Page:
7. Sharks are formidable animals. I was a former division 1 swimmer who lifeguarded for about a decade and spent every minute of free time surfing when I was younger, I was in the ocean quite literally all the time. I didnt think about them much but thought if a shark showed interest in me I could "punch it in the nose" like you might hear on shark week. The last 10 years or so of my life have been pretty much dedicated to fishing, inshore and offshore, so I've had my fair amount of encounters with them. The more I get acquainted with them the more I realize how mistaken I was about being able to punch em in the nose and the less likely I am to be submerged in the ocean. Theyve proven to be powerful and dangerous even when they're half dead after a 30 minute fight. Fully rested and in their element if a shark really wants to fck with you, there is not much you could do to stop it. That being said if youre wetsuiting several nights a week I would say you are on the far end of the spectrum of shark fear. I know it would be in my mind 100% of the time. The likelyhood for you getting attacked is certainly higher than your average weekend warrior on their beach trip, but probably still fairly small. Good on your for doing it, im sure its alot of fun but I know my paranoia would take hold quickly.
  8. Alot of the time i dont think it matters much what kind of action you put into it so your father certainly wasn't wrong. Sometimes they seem to react a little bit more to the fast jigging in my experience.
  9. Honestly a straight retrieve can work just like bass fishing, I just like to really, really slow it down to keep it in front of their face as long as I can, almost constantly pulsing the rod tip. That’s why using such a light weight jighead works well. You said you and your little guy have been freshwater fishing? Just use your bass gear, you don’t need a super long cast from a surf rod. When I first started I used a st croix mojo bass rod rated to .5 oz and a 3000 sized shimano with 10 lb braid. Easy setup to use, especially for a youngster.
  10. you definitely want it up above the bottom, but just a touch.
  11. The Bayshore will have fluke in the summer, as will the Oceanside. For consistent action go with a light jighead, I use a 1/4 or 3/8 oz jighead. About a foot or so above the jighead I’ll put a dropper loop with a 3-5/0 baitholder. Pick up some 3-4” gulp swimming mullets, put on on the jighead and one on the teaser hook above. Cast at anything that looks interesting, rocks, holes, points, current breaks, pilings, edges etc. Cast close to them, I’m not saying 6’ away, More like 6”. These things can be on open sand but love to hang very, very tight to structure. Let it sink and slowly sweep the rod up with quick little taps, drop the tip and reel in the slack, rinse-repeat keeping the boats as close to the bottom as you can. Fishing for fluke isn’t exactly like bass where you can expect to leave bait on the bottom and have a fluke swim up and eat it. They’re mostly stationary and you’ll have to bring the bait to them. Keep moving and casting, you’ll know if they’re there almost right away; the smaller ones will usually be piled up together. Expect to catch mostly shorts with the occasional keeper mixed in. if you really need to be stationary, catch a snapper with a little snapper popper with a tube or tiny cast master. Put it on a smile live bait hook cast out and wait. Most of the time this is a little slower fishing but a fresh live bait can cull some bigger fish.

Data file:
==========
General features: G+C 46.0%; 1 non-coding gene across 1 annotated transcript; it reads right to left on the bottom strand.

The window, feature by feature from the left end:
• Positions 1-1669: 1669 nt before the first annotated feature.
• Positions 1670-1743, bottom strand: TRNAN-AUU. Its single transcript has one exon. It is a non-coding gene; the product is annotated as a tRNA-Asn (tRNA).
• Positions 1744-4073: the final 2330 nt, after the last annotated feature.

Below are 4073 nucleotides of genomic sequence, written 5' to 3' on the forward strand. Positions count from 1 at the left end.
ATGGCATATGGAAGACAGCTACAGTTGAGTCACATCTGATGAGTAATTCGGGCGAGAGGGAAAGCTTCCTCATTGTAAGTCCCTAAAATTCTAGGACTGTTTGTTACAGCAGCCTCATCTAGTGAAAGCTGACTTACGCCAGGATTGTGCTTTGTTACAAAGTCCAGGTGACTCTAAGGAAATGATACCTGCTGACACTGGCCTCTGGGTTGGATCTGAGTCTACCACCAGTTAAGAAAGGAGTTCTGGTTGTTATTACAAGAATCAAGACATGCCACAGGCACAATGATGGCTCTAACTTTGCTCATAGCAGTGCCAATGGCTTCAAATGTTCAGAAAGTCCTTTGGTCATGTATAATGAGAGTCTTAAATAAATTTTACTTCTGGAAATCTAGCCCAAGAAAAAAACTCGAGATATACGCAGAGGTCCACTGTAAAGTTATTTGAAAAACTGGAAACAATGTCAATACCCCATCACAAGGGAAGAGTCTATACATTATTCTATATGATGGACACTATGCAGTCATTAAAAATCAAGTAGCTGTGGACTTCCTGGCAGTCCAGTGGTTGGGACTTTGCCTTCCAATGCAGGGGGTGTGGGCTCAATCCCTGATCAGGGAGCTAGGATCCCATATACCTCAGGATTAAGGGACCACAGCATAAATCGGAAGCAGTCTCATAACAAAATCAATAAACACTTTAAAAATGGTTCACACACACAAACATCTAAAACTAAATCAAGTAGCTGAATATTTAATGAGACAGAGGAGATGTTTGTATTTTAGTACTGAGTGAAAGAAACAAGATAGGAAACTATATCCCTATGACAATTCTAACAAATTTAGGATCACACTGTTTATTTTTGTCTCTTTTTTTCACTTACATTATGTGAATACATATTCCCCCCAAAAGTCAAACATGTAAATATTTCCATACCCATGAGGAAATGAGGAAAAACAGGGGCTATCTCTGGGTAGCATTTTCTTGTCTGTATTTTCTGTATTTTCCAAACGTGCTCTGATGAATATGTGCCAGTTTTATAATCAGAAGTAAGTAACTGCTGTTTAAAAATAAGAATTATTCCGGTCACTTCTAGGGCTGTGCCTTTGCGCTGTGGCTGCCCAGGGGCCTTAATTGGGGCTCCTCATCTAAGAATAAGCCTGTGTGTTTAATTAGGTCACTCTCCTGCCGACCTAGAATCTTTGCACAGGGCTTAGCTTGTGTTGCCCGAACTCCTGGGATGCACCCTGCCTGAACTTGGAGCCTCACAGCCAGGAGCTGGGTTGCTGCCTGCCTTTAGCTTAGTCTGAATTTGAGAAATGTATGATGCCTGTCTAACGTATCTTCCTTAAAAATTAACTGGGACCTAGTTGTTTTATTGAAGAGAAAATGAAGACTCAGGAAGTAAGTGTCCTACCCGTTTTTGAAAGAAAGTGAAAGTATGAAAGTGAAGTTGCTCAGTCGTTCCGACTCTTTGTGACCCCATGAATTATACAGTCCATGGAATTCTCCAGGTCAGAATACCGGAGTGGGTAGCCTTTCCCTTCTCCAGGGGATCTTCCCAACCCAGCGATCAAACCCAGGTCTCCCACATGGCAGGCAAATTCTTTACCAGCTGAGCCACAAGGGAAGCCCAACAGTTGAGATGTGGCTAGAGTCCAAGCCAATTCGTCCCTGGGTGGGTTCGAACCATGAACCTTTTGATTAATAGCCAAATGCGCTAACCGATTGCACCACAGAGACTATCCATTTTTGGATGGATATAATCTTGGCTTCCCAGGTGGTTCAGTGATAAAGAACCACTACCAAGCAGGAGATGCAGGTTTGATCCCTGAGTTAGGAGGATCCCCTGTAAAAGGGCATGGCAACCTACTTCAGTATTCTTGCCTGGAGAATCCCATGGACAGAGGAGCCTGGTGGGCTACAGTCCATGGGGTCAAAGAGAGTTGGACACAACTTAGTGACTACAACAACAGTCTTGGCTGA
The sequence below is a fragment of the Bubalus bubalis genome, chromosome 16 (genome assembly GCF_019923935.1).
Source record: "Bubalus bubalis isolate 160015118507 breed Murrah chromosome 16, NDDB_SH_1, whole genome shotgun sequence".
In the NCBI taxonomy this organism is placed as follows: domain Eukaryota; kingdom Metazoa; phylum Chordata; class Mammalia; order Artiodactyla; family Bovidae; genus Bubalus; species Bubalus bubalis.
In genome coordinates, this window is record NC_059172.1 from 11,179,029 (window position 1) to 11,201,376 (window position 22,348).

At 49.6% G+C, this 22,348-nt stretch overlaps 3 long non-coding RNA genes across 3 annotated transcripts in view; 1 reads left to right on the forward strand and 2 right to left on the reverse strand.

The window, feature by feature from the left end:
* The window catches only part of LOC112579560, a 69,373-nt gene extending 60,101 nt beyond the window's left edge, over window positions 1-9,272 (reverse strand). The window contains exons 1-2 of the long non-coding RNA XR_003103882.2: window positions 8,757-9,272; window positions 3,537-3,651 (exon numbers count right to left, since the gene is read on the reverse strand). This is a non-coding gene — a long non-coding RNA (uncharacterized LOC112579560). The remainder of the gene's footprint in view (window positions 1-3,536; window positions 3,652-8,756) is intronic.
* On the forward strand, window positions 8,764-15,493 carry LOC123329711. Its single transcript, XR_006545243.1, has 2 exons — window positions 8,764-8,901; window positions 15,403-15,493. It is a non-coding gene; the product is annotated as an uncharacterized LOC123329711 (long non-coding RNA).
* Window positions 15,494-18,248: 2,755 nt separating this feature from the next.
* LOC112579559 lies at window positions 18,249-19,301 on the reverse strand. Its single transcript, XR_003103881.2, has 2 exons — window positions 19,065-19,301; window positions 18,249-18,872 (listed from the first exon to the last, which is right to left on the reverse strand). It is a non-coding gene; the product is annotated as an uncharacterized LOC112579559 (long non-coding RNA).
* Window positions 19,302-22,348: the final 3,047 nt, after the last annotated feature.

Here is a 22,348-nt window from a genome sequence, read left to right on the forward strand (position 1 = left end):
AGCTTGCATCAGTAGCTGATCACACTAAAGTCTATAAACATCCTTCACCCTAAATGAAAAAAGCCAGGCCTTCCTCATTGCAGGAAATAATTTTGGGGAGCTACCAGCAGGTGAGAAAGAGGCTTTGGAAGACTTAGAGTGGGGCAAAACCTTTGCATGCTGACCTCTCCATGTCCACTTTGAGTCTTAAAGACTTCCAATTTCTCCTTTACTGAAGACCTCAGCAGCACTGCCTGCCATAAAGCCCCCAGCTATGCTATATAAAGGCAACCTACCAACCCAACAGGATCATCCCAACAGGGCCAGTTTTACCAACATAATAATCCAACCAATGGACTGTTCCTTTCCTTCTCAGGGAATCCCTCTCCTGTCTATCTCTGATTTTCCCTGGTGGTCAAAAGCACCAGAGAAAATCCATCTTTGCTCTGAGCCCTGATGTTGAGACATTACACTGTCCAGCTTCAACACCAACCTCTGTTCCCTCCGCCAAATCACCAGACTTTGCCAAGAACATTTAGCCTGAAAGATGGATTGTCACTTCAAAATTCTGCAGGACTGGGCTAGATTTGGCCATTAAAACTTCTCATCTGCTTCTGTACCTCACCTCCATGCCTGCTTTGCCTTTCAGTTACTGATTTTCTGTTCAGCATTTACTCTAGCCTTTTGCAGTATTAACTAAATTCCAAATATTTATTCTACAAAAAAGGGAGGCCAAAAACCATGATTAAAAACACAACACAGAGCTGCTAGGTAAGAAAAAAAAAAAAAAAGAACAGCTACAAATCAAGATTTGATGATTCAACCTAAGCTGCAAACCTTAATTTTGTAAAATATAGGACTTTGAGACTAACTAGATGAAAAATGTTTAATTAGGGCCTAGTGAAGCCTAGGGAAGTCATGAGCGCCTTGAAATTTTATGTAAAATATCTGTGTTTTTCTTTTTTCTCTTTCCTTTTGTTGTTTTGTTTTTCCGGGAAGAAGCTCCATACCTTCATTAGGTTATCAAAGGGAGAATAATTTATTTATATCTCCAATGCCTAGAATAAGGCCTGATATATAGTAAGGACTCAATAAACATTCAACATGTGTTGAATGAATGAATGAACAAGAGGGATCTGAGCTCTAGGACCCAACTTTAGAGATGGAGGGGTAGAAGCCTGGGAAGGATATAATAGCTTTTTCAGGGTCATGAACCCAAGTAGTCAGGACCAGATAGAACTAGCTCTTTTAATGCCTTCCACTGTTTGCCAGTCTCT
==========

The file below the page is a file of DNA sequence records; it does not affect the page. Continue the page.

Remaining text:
12. I picked up a light conventional a couple years ago down at their shop to leave at my folks place in Florida. It’s a decent quality rod, have landed a bunch of jacks and snook on it with no issues. Just a heads up most rods built/sold in Fl are much slower than a lot of the rods you’ll see fished up north. Nothing wrong with that, just a little bit different.
  13. Giglios is a great shop. My buddies opened up a shop down in Long Branch called Tak Waterman. I do a lot of the same style fishing as the guys that run the place so they always have the kind of gear I need/want.
  14. it’s not illegal if you don’t get caught!
  15. I feel like its a good idea to get another opinion anytime someone suggests opening up your chest. The guy could be right but it would sure make me nervous. Good luck man I hope it all turns out ok.